The Sudanese President has extended the unilateral cessation of hostilities in the Blue Nile and South Kordofan states for three months, according to a statement released in the early hours of Thursday.
“The President of the Republic, Marshal Omer Hassan al-Bashir, on Thursday issued a decree extending the cease-fire declared in the operations areas for another three months,” reads the statement.
The purpose of the unilateral truce was initially to create a conducive environment for talks brokered by the African Union High-Level Implementation Panel (AUHIP) to end the armed conflict in the Blue Nile and South Kordofan states and Darfur region.
he President of the Republic, Marshal Omer Hassan al-Bashir, on Thursday issued a decree extending the cease-fire declared in the operations areas for another three months
The ceasefire was set to expire at the end of December.
The AUHIP-led process which seeks to achieve a “holistic” peace in Sudan has been stopped since August 2016 after the failure of the government and the armed groups in southern and western Sudan regions to achieve progress in the two-track negotiations.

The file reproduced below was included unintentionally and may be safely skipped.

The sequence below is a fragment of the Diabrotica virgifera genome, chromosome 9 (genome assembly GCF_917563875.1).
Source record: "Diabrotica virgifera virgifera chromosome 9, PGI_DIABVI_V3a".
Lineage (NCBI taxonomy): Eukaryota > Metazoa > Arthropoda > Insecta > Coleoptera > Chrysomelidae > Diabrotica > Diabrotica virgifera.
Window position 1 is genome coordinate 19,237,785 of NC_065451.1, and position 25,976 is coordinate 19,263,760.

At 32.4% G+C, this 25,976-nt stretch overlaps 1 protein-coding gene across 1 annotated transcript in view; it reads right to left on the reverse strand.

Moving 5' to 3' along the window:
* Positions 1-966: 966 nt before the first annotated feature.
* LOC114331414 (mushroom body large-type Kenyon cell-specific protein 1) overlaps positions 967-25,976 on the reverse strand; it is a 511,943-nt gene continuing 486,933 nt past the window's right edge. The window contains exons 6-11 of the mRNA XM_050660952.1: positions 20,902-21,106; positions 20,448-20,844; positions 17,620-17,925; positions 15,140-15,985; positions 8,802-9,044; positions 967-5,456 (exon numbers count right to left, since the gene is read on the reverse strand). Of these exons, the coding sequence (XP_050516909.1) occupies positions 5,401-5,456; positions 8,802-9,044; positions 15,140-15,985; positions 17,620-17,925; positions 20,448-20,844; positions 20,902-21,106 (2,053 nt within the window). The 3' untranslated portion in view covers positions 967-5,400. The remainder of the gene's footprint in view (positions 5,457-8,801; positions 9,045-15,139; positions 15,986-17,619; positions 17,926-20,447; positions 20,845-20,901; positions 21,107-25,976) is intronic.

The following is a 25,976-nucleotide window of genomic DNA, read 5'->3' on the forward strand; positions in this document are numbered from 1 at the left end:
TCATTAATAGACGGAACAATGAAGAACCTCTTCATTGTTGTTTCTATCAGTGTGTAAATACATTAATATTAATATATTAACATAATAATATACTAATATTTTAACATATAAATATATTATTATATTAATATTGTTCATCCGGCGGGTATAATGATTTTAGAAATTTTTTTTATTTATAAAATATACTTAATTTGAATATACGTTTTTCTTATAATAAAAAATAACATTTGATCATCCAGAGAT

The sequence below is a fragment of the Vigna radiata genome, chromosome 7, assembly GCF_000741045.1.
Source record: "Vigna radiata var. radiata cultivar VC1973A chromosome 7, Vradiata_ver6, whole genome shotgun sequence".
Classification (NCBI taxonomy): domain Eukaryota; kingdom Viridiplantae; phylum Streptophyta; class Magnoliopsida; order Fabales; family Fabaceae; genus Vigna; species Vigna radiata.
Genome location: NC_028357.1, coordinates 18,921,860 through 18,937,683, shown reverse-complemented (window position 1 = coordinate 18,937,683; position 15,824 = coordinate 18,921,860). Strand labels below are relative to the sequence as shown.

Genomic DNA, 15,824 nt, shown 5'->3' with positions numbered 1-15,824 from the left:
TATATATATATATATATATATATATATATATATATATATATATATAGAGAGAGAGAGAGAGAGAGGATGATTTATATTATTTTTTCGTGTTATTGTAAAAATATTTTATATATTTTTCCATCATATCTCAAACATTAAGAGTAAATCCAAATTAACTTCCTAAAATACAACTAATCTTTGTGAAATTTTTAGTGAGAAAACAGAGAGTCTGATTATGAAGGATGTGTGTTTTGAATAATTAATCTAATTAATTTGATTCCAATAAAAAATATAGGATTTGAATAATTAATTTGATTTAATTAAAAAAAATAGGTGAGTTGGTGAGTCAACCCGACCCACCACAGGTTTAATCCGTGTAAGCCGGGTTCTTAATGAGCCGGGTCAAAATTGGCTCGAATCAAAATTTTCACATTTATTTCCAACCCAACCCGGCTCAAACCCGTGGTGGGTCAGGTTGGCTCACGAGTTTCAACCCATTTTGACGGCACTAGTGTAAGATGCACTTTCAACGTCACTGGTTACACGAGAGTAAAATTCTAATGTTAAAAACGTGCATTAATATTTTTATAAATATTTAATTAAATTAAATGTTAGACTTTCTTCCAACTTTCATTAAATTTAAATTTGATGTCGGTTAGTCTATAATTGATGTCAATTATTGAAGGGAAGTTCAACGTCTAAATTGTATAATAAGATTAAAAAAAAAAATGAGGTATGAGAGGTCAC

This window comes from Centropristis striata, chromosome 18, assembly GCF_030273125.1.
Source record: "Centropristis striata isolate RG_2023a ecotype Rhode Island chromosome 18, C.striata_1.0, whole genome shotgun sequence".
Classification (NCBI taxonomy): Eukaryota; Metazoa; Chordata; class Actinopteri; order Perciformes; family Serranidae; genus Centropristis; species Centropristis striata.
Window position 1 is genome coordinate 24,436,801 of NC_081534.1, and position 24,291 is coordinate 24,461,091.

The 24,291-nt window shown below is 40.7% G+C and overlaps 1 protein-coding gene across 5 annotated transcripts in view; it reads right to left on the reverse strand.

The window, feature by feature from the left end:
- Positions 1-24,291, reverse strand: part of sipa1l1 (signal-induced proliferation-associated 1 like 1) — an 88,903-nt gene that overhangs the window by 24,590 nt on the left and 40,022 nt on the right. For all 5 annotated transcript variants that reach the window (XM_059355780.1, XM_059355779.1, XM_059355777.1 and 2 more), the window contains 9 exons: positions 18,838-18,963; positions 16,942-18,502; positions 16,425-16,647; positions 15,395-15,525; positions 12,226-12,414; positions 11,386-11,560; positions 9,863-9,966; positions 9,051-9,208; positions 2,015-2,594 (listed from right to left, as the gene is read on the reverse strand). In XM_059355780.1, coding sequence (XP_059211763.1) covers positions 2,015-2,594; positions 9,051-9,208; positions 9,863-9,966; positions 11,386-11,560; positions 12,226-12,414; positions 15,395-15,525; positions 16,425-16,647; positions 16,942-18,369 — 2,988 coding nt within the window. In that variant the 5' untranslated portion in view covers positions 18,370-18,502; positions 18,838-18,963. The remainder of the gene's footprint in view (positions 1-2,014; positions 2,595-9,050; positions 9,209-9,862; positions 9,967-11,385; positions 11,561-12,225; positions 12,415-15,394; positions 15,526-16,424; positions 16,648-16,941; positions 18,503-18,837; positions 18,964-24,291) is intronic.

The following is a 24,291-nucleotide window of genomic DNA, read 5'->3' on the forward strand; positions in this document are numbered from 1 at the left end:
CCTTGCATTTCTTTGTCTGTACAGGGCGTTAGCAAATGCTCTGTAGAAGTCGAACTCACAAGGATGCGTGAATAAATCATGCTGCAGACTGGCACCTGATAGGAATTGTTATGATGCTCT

The U.S. administration and Sudanese government are engaged in a process to normalise bilateral relations.
In October, the United States lifted 20-year-old sanctions tied to progress on progress on counter terrorism cooperation and on resolving internal conflicts.
According to the normalisation process, Khartoum committed itself to open humanitarian access to conflict areas in Darfur controlled by the government.
For South Kordofan and Blue Nile where the rebel Sudan People’s Liberation Movement (SPLM-N) control some areas, the situation is different because there is no agreement on the humanitarian access between the warring parties.
Recently, Khartoum announced the resumption of the peace talks this month but the armed groups didn’t confirm the announcement, nor the mediators.
Fighting between the army and rebels in the Kordofan and Blue Nile regions broke out in 2011, when South Sudan declared independence. Conflict in Darfur began in 2003 when mainly non-Arab tribes took up arms against Sudan’s Arab-led government.